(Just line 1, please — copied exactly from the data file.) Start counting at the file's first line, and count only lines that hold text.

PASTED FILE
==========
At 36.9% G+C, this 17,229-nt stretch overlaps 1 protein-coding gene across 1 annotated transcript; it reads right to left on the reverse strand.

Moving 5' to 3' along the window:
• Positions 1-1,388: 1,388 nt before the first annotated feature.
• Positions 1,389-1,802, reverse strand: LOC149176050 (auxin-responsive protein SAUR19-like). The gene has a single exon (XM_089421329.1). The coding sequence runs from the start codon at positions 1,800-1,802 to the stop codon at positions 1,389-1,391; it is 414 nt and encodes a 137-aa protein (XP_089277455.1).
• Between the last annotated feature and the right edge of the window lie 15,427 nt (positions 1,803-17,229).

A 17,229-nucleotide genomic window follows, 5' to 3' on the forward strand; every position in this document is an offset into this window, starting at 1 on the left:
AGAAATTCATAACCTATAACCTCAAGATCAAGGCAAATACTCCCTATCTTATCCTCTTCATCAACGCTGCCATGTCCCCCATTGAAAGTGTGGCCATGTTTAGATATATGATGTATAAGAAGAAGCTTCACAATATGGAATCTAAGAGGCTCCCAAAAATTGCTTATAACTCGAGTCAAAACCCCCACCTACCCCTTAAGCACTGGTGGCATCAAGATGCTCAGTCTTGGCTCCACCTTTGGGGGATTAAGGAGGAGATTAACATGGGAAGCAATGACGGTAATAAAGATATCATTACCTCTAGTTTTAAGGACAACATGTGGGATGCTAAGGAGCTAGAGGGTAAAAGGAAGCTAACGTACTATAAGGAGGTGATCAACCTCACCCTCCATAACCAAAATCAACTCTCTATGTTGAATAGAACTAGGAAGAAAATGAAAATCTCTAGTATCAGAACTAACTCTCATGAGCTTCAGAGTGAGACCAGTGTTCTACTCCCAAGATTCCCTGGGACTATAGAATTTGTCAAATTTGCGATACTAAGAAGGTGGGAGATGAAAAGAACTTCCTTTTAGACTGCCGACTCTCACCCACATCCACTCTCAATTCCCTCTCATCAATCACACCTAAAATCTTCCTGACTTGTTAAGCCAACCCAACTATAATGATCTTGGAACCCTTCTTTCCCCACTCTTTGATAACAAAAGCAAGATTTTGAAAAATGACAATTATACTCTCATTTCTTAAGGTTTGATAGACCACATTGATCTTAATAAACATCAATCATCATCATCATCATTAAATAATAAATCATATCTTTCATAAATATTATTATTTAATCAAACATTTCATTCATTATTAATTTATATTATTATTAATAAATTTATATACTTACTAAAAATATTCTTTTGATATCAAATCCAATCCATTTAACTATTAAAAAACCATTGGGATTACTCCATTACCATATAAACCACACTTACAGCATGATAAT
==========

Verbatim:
At 36.9% G+C, this 17,229-nt stretch overlaps 1 protein-coding gene across 1 annotated transcript; it reads right to left on the reverse strand.